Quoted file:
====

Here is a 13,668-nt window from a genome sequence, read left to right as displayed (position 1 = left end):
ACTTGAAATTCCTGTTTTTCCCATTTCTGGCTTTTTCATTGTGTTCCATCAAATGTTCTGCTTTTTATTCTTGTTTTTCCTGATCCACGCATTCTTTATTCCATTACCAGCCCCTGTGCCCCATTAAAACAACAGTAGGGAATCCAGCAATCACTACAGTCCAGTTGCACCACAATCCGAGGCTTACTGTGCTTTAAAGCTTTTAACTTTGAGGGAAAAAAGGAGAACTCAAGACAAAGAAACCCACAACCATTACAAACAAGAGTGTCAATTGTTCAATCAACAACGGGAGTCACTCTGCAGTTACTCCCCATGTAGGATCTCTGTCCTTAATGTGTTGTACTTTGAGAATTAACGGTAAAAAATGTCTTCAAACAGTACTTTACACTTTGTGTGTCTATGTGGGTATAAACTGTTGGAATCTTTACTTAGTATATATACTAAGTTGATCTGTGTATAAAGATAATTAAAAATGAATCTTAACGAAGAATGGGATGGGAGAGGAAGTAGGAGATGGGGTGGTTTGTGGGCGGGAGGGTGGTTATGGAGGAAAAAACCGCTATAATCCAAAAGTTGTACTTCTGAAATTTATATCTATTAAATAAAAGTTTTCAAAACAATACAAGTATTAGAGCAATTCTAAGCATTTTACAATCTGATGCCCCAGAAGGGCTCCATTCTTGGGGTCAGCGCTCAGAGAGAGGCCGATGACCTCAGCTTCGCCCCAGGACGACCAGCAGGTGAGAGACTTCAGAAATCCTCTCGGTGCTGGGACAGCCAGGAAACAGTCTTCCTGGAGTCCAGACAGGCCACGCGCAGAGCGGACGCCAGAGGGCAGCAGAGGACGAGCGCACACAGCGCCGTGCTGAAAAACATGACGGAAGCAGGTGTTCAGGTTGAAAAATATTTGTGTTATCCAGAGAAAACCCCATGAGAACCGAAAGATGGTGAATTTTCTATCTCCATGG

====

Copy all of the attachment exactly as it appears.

Here is a 13,668-nt window from a genome sequence, read left to right as displayed (position 1 = left end):
ACTTGAAATTCCTGTTTTTCCCATTTCTGGCTTTTTCATTGTGTTCCATCAAATGTTCTGCTTTTTATTCTTGTTTTTCCTGATCCACGCATTCTTTATTCCATTACCAGCCCCTGTGCCCCATTAAAACAACAGTAGGGAATCCAGCAATCACTACAGTCCAGTTGCACCACAATCCGAGGCTTACTGTGCTTTAAAGCTTTTAACTTTGAGGGAAAAAAGGAGAACTCAAGACAAAGAAACCCACAACCATTACAAACAAGAGTGTCAATTGTTCAATCAACAACGGGAGTCACTCTGCAGTTACTCCCCATGTAGGATCTCTGTCCTTAATGTGTTGTACTTTGAGAATTAACGGTAAAAAATGTCTTCAAACAGTACTTTACACTTTGTGTGTCTATGTGGGTATAAACTGTTGGAATCTTTACTTAGTATATATACTAAGTTGATCTGTGTATAAAGATAATTAAAAATGAATCTTAACGAAGAATGGGATGGGAGAGGAAGTAGGAGATGGGGTGGTTTGTGGGCGGGAGGGTGGTTATGGAGGAAAAAACCGCTATAATCCAAAAGTTGTACTTCTGAAATTTATATCTATTAAATAAAAGTTTTCAAAACAATACAAGTATTAGAGCAATTCTAAGCATTTTACAATCTGATGCCCCAGAAGGGCTCCATTCTTGGGGTCAGCGCTCAGAGAGAGGCCGATGACCTCAGCTTCGCCCCAGGACGACCAGCAGGTGAGAGACTTCAGAAATCCTCTCGGTGCTGGGACAGCCAGGAAACAGTCTTCCTGGAGTCCAGACAGGCCACGCGCAGAGCGGACGCCAGAGGGCAGCAGAGGACGAGCGCACACAGCGCCGTGCTGAAAAACATGACGGAAGCAGGTGTTCAGGTTGAAAAATATTTGTGTTATCCAGAGAAAACCCCATGAGAACCGAAAGATGGTGAATTTTCTATCTCCATGG